DC: Kind of symbols...

RF: Symbols less than a kind of structural reprocessing, always recycling of material, in unexpected ways. So it is a mental activity basically.

DC: So you say it excludes the emotional side?

RF: Yes. Yes. Now I think that there are plenty of emotions in my theater, but they are things that result from this rather dry cerebral operation of the mind, both consciously and unconsciously.

DC: Is humor or sexuality a part of it...

RF: Oh but that just surfaces automatically all the time. Yeah, I think usually my plays--this play maybe is less funny than some--but I think of myself as close to Moliere, much more than Shakespeare. And I think that humor and sexuality are the bedrock of the theater. Humor to me means, laughing at how stupid everything is. I am stupid, everybody I see is stupid; [laughs] that’s funny.

DC: Do you dedicate every play to Kate Manheim, as a protector spirit of the Ontological-Hysteric Theater?

RF: Oh, well, I used to dedicate some plays to her, now just…I don’t anymore. I guess I should. Well Kate made my theater what it is in a sense because when I was starting out and doing very minimalist plays that bored everybody out of their skull, Kate came into the plays as a performer and Kate had no patience with that and kept pushing me to do more sexy, funny, lively things and that changed my life, because I started doing plays that started getting a lot more attention. And I approve. And as I’m going back, I think I’m going back now each year when I start a play, but I can’t go back. So these plays certainly are created in an arena that is my consciousness colliding with the reality of Kate.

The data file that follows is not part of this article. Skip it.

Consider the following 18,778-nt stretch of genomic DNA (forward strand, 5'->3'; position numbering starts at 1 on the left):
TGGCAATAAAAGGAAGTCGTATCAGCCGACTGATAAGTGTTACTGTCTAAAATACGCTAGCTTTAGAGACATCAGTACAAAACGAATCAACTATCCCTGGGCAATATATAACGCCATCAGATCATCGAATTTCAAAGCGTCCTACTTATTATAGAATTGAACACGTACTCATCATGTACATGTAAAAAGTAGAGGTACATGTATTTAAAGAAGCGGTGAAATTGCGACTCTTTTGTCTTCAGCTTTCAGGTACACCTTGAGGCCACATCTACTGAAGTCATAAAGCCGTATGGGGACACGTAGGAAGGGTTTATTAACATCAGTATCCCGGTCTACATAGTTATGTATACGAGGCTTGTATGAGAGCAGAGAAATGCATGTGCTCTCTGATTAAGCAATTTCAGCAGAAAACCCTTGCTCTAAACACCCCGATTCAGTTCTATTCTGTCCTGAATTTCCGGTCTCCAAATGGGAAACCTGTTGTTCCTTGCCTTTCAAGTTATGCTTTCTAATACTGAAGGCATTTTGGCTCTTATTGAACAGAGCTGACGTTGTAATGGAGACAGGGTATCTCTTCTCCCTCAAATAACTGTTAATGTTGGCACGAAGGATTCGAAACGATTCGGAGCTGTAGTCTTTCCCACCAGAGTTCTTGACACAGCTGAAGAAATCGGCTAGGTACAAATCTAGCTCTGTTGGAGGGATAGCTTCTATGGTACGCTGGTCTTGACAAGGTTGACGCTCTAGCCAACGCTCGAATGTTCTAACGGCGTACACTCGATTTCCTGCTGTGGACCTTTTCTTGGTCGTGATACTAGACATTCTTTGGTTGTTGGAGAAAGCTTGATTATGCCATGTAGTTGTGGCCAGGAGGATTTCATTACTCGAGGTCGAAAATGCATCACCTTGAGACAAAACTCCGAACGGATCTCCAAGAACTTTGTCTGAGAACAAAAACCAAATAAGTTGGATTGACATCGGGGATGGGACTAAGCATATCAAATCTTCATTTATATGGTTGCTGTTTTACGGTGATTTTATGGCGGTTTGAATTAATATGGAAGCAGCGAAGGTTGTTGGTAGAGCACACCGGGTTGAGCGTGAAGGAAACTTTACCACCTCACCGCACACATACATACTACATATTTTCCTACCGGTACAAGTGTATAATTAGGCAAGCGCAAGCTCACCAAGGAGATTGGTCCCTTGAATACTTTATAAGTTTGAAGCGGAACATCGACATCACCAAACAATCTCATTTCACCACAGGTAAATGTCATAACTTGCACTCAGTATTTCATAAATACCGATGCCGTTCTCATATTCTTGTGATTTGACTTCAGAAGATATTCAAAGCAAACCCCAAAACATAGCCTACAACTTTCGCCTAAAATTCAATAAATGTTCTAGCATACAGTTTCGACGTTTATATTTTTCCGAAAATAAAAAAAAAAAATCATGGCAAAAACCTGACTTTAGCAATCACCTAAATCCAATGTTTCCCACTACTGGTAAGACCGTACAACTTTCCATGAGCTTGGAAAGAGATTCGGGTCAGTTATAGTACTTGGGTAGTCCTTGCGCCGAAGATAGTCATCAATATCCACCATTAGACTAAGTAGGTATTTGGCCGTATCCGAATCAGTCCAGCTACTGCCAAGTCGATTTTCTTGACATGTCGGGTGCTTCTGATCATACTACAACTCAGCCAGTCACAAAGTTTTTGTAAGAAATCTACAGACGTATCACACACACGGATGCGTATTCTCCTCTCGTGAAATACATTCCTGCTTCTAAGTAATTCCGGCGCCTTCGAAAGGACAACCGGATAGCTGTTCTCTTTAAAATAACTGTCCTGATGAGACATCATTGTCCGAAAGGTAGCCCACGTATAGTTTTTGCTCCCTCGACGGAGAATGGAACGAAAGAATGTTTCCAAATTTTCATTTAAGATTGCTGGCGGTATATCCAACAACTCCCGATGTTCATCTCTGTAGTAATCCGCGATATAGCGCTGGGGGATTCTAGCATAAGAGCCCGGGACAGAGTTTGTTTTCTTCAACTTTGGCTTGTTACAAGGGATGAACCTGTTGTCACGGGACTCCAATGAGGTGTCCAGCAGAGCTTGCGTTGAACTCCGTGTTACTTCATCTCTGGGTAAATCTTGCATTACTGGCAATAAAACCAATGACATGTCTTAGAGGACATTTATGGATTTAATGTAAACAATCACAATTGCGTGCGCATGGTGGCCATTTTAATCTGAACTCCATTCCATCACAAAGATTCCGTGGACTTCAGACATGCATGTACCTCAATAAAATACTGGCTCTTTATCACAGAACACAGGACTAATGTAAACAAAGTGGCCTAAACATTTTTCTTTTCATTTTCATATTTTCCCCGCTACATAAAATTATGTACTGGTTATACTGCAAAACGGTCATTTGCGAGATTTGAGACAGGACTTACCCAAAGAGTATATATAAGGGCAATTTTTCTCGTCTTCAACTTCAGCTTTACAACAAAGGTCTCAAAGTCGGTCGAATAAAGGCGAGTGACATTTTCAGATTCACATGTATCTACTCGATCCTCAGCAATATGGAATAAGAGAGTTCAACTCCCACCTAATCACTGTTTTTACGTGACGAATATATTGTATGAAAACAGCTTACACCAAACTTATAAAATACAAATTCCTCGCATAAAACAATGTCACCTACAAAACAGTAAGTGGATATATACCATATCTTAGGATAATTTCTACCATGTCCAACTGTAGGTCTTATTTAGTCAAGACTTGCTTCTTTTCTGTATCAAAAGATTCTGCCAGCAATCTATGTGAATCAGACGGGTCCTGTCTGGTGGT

DC: Is this play, in regards to the video screens and the plot, corresponding to the previous play, Zomboid (judging also by their related titles)? Do you consider these as a cycle? Is this new production ending the cycle? What will you work on next?

RF: I don’t know. I’m trying to decide. I’m really trying to decide. Because in the back of my mind I wonder if I really don’t want to just use this film that I have, this material that I am filming all around the world, as film, and whether I am cheating myself by doing something more radical by setting it within a play that pulls the more minimalist film back into the surface of the theater. So next year, I can’t decide, I haven’t decided yet, whether the material from Germany which is what I think I want to work on, should be used in a performance which would be the third in this series--and I have specific ideas for how I would do it--or if I should say “You know Richard, be courageous. You really want to make film, make it as a film and in your theater go back to some kind of play that doesn’t use the film.” So I haven’t decided yet, but I’m really struggling with that problem now.